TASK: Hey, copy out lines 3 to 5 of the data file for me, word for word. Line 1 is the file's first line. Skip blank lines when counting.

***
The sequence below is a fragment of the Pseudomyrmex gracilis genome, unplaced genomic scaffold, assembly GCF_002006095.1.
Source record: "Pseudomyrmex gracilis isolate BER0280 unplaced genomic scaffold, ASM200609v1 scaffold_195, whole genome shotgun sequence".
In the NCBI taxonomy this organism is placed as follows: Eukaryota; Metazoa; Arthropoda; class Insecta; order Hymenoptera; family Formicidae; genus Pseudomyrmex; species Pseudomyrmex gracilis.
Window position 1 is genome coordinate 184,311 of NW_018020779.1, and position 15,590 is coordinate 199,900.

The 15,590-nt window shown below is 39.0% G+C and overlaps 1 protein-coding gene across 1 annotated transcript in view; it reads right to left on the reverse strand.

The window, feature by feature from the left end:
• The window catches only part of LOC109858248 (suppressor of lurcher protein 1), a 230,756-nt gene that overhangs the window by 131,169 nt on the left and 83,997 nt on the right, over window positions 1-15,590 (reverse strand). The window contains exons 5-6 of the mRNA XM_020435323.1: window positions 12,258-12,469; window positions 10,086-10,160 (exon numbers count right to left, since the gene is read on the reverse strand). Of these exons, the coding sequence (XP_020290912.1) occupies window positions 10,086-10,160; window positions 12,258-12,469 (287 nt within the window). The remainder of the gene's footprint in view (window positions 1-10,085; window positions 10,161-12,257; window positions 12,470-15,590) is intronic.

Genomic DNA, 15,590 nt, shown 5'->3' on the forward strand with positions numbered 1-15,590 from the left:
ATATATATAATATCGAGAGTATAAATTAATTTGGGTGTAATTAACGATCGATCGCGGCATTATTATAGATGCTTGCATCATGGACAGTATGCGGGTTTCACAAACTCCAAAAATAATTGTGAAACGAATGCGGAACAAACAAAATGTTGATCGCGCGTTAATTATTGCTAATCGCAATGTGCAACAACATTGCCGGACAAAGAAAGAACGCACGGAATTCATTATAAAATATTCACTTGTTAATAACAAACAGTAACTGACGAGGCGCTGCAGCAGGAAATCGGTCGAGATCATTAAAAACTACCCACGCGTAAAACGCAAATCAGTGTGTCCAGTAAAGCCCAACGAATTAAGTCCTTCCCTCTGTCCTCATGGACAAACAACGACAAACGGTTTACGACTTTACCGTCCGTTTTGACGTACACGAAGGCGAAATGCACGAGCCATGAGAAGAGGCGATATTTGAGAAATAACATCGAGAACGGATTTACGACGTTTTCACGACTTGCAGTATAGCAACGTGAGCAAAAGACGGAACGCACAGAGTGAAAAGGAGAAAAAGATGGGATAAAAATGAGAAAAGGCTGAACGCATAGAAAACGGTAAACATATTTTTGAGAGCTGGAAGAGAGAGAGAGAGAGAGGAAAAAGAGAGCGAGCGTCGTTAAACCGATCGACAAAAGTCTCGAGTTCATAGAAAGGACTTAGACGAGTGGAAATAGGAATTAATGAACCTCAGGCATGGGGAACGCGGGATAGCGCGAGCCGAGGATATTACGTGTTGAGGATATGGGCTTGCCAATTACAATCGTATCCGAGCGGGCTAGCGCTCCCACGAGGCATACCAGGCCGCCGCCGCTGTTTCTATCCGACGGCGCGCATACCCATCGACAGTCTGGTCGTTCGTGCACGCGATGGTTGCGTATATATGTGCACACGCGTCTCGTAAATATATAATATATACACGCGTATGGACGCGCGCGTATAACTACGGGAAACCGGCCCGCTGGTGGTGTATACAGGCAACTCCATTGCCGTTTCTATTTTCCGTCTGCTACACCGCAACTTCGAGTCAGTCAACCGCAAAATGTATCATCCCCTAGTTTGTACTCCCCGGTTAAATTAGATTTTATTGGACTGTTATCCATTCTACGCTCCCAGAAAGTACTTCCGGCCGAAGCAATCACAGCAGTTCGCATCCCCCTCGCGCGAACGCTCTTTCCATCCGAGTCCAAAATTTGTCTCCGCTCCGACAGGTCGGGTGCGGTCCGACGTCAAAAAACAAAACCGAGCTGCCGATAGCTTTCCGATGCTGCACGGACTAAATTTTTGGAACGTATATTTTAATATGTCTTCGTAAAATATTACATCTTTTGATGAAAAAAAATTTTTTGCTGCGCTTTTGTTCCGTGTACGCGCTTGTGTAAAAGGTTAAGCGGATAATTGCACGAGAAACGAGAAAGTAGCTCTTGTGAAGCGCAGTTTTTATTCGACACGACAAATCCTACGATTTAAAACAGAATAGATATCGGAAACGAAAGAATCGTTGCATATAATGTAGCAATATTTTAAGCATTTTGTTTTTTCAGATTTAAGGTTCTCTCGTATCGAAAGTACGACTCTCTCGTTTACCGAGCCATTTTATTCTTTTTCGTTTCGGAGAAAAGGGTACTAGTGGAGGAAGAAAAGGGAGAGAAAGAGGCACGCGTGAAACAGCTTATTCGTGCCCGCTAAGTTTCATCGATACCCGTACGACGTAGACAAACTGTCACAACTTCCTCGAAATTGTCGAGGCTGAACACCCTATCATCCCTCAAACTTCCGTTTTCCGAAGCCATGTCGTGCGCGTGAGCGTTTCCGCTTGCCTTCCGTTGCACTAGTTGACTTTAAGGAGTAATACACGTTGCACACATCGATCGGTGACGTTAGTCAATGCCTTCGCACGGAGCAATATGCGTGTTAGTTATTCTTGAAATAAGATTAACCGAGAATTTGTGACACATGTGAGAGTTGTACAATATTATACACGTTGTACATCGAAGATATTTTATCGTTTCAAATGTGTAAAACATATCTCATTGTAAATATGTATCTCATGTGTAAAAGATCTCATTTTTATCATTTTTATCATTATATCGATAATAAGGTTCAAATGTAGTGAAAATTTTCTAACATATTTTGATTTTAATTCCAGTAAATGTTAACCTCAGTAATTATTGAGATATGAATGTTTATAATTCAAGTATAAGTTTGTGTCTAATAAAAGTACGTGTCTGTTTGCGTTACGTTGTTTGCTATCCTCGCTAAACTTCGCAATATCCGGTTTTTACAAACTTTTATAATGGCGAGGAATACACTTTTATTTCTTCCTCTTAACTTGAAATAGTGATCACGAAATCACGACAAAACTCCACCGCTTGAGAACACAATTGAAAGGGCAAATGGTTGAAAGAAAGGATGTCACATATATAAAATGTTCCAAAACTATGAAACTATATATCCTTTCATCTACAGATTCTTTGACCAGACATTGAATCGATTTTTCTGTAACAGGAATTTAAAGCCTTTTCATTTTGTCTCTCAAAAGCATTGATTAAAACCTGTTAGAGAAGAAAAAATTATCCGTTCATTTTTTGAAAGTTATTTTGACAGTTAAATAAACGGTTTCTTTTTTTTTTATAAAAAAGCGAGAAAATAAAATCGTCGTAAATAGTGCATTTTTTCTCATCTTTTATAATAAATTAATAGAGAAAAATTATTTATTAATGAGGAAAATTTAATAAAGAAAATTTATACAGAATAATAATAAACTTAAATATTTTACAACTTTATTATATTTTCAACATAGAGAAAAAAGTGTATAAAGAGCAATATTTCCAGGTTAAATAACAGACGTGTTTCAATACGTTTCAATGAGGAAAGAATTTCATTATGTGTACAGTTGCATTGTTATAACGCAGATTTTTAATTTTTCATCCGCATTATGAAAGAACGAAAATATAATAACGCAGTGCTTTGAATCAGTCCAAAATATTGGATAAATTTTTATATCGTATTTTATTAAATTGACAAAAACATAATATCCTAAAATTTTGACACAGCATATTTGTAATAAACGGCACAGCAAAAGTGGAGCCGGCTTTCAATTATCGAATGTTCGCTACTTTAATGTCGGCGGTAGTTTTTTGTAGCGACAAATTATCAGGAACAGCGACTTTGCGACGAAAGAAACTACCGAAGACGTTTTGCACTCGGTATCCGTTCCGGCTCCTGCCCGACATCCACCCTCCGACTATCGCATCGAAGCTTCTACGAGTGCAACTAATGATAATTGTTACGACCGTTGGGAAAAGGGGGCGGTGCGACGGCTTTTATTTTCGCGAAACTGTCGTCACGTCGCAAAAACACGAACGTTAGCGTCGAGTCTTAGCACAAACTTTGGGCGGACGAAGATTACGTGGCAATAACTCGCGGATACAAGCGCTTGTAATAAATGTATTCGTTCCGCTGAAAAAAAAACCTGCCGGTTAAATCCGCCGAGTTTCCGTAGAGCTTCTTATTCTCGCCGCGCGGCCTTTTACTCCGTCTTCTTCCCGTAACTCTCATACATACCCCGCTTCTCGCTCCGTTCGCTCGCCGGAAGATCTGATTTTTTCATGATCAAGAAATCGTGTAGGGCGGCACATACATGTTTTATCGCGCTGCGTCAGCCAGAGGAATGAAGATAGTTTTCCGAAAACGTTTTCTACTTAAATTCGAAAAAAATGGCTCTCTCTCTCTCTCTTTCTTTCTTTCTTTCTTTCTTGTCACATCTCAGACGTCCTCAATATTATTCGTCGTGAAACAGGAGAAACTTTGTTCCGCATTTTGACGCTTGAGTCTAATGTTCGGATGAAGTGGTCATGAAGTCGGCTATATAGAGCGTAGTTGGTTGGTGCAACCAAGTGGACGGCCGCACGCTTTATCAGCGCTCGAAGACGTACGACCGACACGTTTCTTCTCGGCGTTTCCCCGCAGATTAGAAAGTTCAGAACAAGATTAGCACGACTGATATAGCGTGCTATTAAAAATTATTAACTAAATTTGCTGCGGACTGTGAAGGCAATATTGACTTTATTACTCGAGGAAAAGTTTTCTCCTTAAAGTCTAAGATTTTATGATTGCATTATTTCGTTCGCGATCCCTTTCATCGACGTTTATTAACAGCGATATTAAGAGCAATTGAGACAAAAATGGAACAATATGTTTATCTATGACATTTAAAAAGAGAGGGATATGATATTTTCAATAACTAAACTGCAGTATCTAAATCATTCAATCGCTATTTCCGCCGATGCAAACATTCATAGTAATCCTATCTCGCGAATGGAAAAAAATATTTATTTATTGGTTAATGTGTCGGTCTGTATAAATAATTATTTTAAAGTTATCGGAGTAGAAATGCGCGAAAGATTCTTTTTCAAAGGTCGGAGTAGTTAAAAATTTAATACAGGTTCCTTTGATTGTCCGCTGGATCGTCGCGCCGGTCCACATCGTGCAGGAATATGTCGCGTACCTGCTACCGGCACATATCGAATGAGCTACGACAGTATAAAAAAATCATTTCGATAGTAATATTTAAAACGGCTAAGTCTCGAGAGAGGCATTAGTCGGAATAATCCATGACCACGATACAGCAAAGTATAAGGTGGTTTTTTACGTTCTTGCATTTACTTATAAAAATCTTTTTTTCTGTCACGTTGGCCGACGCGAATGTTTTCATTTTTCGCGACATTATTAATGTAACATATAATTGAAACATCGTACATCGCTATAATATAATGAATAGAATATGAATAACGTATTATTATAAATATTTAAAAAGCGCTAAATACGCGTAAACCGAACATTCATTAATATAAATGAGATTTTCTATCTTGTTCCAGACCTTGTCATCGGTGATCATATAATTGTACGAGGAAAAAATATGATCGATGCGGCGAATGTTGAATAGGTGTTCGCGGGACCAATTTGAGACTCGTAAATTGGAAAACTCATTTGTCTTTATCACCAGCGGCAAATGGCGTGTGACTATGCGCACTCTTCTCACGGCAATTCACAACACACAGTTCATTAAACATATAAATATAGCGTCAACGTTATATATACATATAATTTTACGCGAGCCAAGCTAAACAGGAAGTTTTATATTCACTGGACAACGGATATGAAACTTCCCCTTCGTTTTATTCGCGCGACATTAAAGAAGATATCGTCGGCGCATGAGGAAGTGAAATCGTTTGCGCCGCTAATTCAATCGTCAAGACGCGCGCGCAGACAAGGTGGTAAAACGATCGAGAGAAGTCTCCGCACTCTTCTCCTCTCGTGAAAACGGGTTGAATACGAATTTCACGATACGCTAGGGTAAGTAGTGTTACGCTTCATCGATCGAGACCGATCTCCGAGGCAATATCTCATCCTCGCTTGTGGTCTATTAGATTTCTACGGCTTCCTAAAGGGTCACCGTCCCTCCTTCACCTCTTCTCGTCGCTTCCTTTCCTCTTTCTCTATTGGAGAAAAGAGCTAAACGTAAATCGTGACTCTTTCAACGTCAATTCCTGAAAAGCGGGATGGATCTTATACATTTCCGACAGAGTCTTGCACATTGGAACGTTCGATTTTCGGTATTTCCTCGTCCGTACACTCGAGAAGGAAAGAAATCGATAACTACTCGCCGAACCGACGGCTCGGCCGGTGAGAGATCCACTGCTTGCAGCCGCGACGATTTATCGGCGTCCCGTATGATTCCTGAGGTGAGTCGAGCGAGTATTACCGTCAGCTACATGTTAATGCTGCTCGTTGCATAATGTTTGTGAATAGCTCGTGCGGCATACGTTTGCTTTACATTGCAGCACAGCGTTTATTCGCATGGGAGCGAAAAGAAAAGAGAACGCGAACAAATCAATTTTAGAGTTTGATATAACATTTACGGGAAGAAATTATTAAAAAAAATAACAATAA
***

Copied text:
In the NCBI taxonomy this organism is placed as follows: Eukaryota; Metazoa; Arthropoda; class Insecta; order Hymenoptera; family Formicidae; genus Pseudomyrmex; species Pseudomyrmex gracilis.
Window position 1 is genome coordinate 184,311 of NW_018020779.1, and position 15,590 is coordinate 199,900.

The 15,590-nt window shown below is 39.0% G+C and overlaps 1 protein-coding gene across 1 annotated transcript in view; it reads right to left on the reverse strand.